Their risk of heat disease and cancer was even higher than those who had a BMI that made them clinically obese but had comparatively smaller midriffs.
Hard belly fat – visceral – is more dangerous than soft belly fat – subcutaneous – because it surrounds internal organs.
Visceral fat is also biologically active, which means it releases inflammatory chemicals and hormones into the blood that can penetrate organs.
Men are more likely to store fat in their bellies than women, which is how the term ‘beer belly’ came about.
It’s thought that women are protected from ‘central obesity’ by the sex hormone oestrogen, which sends fat to be stored in the hips and thighs instead.
A bigger bust can be a sign of obesity, which itself is a risk factor for a host of health problems.
But a 2008 study of more than 90,000 women in their 20s by Harvard University found those with a D cup were three times more likely to develop diabetes by middle age than their peers with A cups – even if they had a healthy BMI.
However, a separate study in 2012 suggested that bigger breasts may indicate these women are more predisposed to the dangerous kind of visceral fat.
The bigger your neck, the bigger the risk of heart disease, studies suggest.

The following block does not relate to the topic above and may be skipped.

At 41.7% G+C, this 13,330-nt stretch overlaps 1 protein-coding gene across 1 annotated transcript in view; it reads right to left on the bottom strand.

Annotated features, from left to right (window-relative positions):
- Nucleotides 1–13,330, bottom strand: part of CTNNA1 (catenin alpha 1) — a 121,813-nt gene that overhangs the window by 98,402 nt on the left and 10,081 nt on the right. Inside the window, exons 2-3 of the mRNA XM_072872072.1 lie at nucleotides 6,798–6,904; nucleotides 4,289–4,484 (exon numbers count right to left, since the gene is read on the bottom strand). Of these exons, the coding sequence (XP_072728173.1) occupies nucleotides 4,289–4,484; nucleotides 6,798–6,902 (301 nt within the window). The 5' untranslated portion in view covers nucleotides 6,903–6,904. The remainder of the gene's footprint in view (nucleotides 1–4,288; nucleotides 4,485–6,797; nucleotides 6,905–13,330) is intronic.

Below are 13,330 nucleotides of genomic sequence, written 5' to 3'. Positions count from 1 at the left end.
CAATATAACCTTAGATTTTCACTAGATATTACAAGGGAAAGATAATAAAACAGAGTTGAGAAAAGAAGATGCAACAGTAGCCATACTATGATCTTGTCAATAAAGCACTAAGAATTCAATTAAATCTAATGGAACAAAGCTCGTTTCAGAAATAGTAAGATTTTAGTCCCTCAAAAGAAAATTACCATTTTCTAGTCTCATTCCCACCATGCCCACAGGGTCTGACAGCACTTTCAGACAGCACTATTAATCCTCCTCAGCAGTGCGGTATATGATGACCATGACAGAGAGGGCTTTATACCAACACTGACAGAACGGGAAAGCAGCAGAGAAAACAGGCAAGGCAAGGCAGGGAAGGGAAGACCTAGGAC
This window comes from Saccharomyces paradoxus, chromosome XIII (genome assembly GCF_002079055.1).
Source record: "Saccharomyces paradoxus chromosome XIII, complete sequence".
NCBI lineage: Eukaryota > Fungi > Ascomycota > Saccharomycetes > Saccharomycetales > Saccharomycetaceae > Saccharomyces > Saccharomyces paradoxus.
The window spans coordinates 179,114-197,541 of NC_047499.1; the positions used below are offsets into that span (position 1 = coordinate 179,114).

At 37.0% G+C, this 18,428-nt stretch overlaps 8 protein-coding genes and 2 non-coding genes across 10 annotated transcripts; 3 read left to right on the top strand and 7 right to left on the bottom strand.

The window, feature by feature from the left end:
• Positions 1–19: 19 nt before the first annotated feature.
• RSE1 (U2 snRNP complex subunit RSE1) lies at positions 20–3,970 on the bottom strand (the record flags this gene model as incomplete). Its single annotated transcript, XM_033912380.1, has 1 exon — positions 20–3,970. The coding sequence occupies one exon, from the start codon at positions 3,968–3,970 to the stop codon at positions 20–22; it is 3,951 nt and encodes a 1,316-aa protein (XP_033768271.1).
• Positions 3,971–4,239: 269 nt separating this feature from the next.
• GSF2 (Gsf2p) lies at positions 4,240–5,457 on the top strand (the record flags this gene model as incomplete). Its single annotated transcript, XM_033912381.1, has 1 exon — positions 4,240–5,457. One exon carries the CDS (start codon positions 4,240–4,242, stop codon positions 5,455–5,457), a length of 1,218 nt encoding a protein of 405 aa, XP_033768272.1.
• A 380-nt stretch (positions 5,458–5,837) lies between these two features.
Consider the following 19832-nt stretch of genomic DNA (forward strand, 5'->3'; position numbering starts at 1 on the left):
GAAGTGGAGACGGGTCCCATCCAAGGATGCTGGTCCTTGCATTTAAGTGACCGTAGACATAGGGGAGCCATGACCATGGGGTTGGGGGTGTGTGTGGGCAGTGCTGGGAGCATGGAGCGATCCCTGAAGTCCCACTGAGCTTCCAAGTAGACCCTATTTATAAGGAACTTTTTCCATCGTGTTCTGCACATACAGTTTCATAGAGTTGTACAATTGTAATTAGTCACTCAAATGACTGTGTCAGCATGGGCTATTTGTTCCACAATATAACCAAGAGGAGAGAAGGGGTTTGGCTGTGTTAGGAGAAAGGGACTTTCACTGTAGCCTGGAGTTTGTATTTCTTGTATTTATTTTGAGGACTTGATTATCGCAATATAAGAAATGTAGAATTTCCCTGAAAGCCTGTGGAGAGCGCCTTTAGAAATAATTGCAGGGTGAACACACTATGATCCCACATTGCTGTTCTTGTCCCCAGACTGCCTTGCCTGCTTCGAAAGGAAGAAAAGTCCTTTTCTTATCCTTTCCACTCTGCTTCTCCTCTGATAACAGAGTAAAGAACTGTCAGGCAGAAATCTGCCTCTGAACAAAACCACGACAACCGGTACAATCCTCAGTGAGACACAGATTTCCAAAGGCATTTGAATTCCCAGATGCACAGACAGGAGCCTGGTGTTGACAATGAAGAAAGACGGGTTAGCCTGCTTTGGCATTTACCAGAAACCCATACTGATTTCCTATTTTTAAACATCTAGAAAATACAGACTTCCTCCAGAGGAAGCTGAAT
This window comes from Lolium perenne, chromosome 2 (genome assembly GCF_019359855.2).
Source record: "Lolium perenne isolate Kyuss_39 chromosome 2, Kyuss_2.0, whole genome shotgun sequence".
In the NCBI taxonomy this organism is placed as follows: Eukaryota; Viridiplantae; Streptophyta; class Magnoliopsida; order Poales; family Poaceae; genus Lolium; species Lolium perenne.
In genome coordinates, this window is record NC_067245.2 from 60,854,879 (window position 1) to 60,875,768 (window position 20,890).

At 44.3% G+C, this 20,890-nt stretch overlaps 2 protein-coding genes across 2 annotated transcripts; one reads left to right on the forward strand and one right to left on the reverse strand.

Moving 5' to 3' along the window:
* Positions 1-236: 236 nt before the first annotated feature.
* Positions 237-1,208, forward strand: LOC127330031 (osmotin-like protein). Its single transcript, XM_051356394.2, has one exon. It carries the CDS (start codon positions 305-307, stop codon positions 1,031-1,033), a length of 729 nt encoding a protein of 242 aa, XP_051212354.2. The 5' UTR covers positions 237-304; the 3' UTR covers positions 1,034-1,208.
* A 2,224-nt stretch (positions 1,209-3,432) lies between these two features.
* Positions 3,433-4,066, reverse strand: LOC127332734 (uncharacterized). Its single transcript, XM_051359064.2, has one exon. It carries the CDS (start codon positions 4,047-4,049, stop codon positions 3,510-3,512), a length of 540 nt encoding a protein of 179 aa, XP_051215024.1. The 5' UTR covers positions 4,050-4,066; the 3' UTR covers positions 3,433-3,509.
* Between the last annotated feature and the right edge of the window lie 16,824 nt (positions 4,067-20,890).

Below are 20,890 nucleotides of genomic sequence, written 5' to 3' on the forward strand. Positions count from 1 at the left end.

Having lots of neck fat indicates you also have lots of upper body fat, thus allowing free fatty acids to pour into the bloodstream, increasing the risk of heart problems.
A fat neck can also block your airways while you sleep, reducing the amount of quality sleep you get.
This may in turn prevent organs from resting and regenerating overnight, and increasing strain on the heart.
In a 2009 study presented data the American Heart Association’s annual meeting, researchers found people with a bigger neck had higher levels of bad cholesterol.
The study of 3,320 people also warned of wider necks being associated with higher levels of blood fat, insulin resistance and high blood sugar – risk factors for things like diabetes.
A recent study in the Journal of American Heart Health found that a neck circumference of more than 14 inches for women and 17 inches for men is associated with a greater risk of heart issues than traditional measures like BMI.
What can I do to lower my risk of dangerous fat building up?
It’s not possible to target visceral fat over subcutaneous once it’s already accumulated in the body.
However, losing weight and reducing overall bodyfat can bring you down to healthy levels, and there are plenty of way to keep it off:
- Studies suggest that more calcium and vitamin D in your body may be linked to less visceral fat. So load up on leafy greens like collards and spinach. Tofu and sardines are also good picks, as are dairy foods like yogurt, cheese, and milk;
- Swap saturated fats – found in fatty red meat – for monosaturated fats, found in olive, peanut, and canola oils, avocados and nuts. This seems to prevent the build up of intramuscular fat;
- Exercising vigorously for at least 30 minutes for between two and four times a week. A study found this resulted in a 7 per cent drop in the rate of visceral fat build-up. Vigorous exercise includes brisk walking, cycling, aerobic exercise and strength training.